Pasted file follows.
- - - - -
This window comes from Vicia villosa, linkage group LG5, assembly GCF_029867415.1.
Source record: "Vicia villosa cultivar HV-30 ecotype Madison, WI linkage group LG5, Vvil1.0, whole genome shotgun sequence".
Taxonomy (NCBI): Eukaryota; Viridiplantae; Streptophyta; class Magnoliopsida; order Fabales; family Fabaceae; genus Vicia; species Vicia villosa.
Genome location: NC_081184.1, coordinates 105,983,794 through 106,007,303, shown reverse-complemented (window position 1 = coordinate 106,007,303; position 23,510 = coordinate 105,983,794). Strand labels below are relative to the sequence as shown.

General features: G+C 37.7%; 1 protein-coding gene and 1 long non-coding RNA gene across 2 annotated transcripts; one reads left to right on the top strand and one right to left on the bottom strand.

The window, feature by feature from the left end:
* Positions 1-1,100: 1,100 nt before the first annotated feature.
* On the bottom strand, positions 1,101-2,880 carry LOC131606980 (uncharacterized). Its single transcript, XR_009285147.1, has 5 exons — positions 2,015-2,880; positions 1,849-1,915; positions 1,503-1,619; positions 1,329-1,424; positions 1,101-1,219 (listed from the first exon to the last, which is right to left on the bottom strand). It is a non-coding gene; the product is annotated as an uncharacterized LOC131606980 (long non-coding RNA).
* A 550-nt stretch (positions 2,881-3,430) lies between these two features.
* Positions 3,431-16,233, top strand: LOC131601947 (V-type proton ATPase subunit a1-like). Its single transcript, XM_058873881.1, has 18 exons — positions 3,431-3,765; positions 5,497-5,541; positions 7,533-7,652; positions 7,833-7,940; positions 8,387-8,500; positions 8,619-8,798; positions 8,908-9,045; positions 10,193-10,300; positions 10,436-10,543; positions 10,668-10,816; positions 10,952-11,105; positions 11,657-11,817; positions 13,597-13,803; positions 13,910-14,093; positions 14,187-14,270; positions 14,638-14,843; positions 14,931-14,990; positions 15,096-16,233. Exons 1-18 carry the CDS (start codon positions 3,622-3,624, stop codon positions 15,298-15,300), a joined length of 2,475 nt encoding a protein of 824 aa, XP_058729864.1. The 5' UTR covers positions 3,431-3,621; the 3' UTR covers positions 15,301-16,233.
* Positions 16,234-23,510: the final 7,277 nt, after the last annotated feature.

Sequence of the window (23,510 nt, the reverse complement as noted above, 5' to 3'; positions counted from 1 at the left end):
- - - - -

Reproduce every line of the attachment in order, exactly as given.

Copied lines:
This window comes from Vicia villosa, linkage group LG5, assembly GCF_029867415.1.
Source record: "Vicia villosa cultivar HV-30 ecotype Madison, WI linkage group LG5, Vvil1.0, whole genome shotgun sequence".
Taxonomy (NCBI): Eukaryota; Viridiplantae; Streptophyta; class Magnoliopsida; order Fabales; family Fabaceae; genus Vicia; species Vicia villosa.
Genome location: NC_081184.1, coordinates 105,983,794 through 106,007,303, shown reverse-complemented (window position 1 = coordinate 106,007,303; position 23,510 = coordinate 105,983,794). Strand labels below are relative to the sequence as shown.

General features: G+C 37.7%; 1 protein-coding gene and 1 long non-coding RNA gene across 2 annotated transcripts; one reads left to right on the top strand and one right to left on the bottom strand.

The window, feature by feature from the left end:
* Positions 1-1,100: 1,100 nt before the first annotated feature.
* On the bottom strand, positions 1,101-2,880 carry LOC131606980 (uncharacterized). Its single transcript, XR_009285147.1, has 5 exons — positions 2,015-2,880; positions 1,849-1,915; positions 1,503-1,619; positions 1,329-1,424; positions 1,101-1,219 (listed from the first exon to the last, which is right to left on the bottom strand). It is a non-coding gene; the product is annotated as an uncharacterized LOC131606980 (long non-coding RNA).
* A 550-nt stretch (positions 2,881-3,430) lies between these two features.
* Positions 3,431-16,233, top strand: LOC131601947 (V-type proton ATPase subunit a1-like). Its single transcript, XM_058873881.1, has 18 exons — positions 3,431-3,765; positions 5,497-5,541; positions 7,533-7,652; positions 7,833-7,940; positions 8,387-8,500; positions 8,619-8,798; positions 8,908-9,045; positions 10,193-10,300; positions 10,436-10,543; positions 10,668-10,816; positions 10,952-11,105; positions 11,657-11,817; positions 13,597-13,803; positions 13,910-14,093; positions 14,187-14,270; positions 14,638-14,843; positions 14,931-14,990; positions 15,096-16,233. Exons 1-18 carry the CDS (start codon positions 3,622-3,624, stop codon positions 15,298-15,300), a joined length of 2,475 nt encoding a protein of 824 aa, XP_058729864.1. The 5' UTR covers positions 3,431-3,621; the 3' UTR covers positions 15,301-16,233.
* Positions 16,234-23,510: the final 7,277 nt, after the last annotated feature.

Sequence of the window (23,510 nt, the reverse complement as noted above, 5' to 3'; positions counted from 1 at the left end):